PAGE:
Anton-Nurcahyo-TNC-West-Kalimantan-GibbonLast year, The Nature Conservancy’s Indonesia program was offered an undisclosed amount of money from an anonymous motorbike company. Presumably because the company knew of the Conservancy’s expertise in primate research, they somewhat bizarrely requested us to investigate bike preference among Indonesian apes and monkeys.

As the senior scientist of the Indonesian forest program, I rejected the idea outright. The scientific scope of the study appeared far from our usual focus on proper applied conservation research. Do we really care which brand of motorbike different species of primate prefer? And if we knew, would it really help us to protect them any better? My answer to both questions was “no.”

Still, I couldn’t stop myself wondering. What if we simply took the money? It had been offered with virtually no strings attached. If we could do the study cheaply we might have some funds left for more relevant work.

So, weak as I am, I relented and took the cash and developed a minimalistic study in which we studied photos of primates on bikes. The results indicate that Agile Gibbons (Hylobates agilis) prefer Yamaha, Crested Black Macaques (Macaca nigra) prefer Honda, and Pig-tailed Macaques (Macaca nemestrina) favor push bikes (see photos). Curiously, none of the species seem to favor the big handlebars on bikes called “ape hangers.”


Admittedly, the sample size of three is somewhat limited, but a tentative conclusion is that the higher evolved a primate is, the more expensive its bike selection. The donor company is extremely pleased with the results of this study, and they are now translating the findings into new marketing strategies for a very expensive bike for people, based on the assumption that humans are at the top rung of the evolutionary ladder.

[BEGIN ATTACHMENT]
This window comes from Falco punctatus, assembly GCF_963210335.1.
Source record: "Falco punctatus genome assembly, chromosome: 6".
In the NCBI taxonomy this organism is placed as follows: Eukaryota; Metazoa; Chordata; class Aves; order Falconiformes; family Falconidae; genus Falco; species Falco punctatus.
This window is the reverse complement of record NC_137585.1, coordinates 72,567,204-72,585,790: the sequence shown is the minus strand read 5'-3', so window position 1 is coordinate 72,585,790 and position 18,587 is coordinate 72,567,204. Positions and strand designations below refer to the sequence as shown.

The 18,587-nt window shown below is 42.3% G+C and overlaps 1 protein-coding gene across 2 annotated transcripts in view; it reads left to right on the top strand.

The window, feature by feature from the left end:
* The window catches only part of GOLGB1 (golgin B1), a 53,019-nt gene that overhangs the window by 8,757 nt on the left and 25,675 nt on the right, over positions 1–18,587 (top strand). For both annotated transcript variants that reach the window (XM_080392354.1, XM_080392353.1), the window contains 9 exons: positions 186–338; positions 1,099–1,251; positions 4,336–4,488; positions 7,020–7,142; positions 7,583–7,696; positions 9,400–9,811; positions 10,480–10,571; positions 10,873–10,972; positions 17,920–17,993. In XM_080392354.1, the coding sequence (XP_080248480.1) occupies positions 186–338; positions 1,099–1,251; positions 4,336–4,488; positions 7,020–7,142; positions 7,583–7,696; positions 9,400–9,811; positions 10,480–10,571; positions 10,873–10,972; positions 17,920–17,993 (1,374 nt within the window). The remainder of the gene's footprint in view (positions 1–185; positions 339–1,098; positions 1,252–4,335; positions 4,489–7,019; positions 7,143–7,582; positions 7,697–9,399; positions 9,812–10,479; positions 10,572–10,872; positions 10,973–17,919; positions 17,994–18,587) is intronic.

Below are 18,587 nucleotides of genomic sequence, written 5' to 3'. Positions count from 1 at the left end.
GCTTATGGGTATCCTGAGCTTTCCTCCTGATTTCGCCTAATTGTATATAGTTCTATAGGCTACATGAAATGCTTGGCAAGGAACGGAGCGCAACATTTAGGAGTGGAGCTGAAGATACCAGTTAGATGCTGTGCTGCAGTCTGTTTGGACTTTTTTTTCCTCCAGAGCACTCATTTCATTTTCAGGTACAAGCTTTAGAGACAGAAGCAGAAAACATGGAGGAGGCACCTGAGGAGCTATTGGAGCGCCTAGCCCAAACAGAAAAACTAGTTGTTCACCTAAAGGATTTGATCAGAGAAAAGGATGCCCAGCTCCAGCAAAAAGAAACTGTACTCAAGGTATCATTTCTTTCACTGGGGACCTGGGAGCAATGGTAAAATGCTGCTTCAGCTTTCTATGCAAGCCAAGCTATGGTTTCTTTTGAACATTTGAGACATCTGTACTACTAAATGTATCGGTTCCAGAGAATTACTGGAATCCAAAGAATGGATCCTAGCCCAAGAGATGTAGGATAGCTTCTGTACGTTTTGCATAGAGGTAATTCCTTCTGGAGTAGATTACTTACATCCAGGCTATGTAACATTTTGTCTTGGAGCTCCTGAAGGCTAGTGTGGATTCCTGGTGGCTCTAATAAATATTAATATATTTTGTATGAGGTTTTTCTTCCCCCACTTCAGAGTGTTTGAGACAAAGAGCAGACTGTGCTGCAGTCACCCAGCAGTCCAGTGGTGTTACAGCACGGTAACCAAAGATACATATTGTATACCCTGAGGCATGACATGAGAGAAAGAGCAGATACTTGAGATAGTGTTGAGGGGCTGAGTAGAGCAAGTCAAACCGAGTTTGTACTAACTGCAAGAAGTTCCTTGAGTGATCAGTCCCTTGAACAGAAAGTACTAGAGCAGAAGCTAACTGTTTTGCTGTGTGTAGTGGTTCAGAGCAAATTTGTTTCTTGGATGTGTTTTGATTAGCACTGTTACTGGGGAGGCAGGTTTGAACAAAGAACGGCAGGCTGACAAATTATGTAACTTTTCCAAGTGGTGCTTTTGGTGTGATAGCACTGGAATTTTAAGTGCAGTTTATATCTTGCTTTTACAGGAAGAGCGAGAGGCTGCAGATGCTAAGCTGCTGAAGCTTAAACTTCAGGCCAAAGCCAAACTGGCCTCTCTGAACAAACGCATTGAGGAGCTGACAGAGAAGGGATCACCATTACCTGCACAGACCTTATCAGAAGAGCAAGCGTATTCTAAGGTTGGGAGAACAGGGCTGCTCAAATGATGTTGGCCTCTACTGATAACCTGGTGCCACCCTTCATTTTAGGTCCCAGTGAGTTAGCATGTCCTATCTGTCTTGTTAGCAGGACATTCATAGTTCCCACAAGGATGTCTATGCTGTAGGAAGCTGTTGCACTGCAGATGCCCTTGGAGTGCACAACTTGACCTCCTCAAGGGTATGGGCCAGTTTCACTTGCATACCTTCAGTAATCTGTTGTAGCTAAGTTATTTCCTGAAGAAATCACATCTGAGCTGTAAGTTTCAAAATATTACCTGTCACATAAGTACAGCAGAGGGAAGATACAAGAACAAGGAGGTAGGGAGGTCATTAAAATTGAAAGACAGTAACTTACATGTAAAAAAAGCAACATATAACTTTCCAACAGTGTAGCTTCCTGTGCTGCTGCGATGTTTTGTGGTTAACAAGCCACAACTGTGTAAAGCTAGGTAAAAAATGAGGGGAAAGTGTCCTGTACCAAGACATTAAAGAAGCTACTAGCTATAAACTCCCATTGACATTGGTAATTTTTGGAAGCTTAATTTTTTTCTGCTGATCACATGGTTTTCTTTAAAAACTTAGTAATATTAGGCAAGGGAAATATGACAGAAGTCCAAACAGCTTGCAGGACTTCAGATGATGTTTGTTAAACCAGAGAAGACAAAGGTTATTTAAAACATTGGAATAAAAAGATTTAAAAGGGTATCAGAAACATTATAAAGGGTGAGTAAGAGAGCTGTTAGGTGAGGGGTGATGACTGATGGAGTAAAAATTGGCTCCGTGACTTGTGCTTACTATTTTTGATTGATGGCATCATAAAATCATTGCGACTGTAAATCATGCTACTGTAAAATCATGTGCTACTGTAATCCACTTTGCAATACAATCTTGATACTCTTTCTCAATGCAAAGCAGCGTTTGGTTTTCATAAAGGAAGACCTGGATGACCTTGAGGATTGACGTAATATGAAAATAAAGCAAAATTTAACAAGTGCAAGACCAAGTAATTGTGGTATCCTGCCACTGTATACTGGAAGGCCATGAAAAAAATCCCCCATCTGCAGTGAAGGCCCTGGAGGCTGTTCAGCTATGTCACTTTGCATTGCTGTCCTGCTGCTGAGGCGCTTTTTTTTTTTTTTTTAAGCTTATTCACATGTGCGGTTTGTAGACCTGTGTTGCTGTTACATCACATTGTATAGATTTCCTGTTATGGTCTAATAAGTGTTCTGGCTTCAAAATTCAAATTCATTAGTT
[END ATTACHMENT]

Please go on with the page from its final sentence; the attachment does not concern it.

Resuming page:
Whether the story is factual or not, the moral of it is that most conservation research in places like Indonesia, but also elsewhere in the world, is largely irrelevant to conservation.

Douglas Sheil (a colleague of mine) and I published a paper some time ago in which we compiled, categorized and evaluated 284 publications on Bornean wildlife (Biod. Cons. 16:3053–3065). We found that few studies address threats to species and fewer still provide input for or guidance to effective management.

Too often scientists working under the guise of conservation answer questions that are not important to conservation — and judging my CV, I am one of them. In the end, if we cannot come up with the facts and recommendations that can be directly applied by managers, decision makers, local communities and other people that really count in conservation, conservation science will have little to offer to conservation.

(Image 1: Agile Gibbon (Hylobates agilis) aboard Yamaha motorcycle. Credit: Anton Nurcahyo/TNC. Image 2: Crested Black Macaque (Macaca nigra) aboard Honda motorcycle. Credit: Rona Dennis. Image 3: Pig-tailed Macaque (Macaca nemestrina) aboard a bicycle. Credit: Anton Nurcahyo/TNC. )

If you believe in the work we’re doing, please lend a hand.


  1. Thanks for a stunning (and humorous) piece.

    I think (I hope) that the more people can see and learn and know about and IDENTIFY WITH a species, the more they care about them and will be motivated to take action on their behalf.

    Hang in there!


  2. I just read an article about how important it is that we each in an organization know what it means to “bring home the bacon” for that organization. If we don’t know, or don’t do it, then we aren’t supporting the organization. Thanks for the great use of humor in getting across such an important point. But then as humans, wouldn’t we also be driven to select not only the most expensive bike, but the most cash. Oh what mortals we are!

  3. Nice one, Erik. We are literally studying some of these animals to death. While scientific research is undoubtedly important, it has to be conducted in a way that allows for its application in the conservation of these species. The ‘bike preference’ example, while quite absurd and funny, isn’t too far off the mark given some of the bizarre things that are looked at in great depth and without much relevance in helping protect the species.

  4. The last picture shows a very highly-organised Macaque – it has arranged for a chauffeur. This puts in doubt the assumption that humans are at the top rung of the evolutionary ladder. Who hands out the bananas is in charge. Are you familiar with Banksy’s “Laugh now, but one day we’ll be in charge”…?

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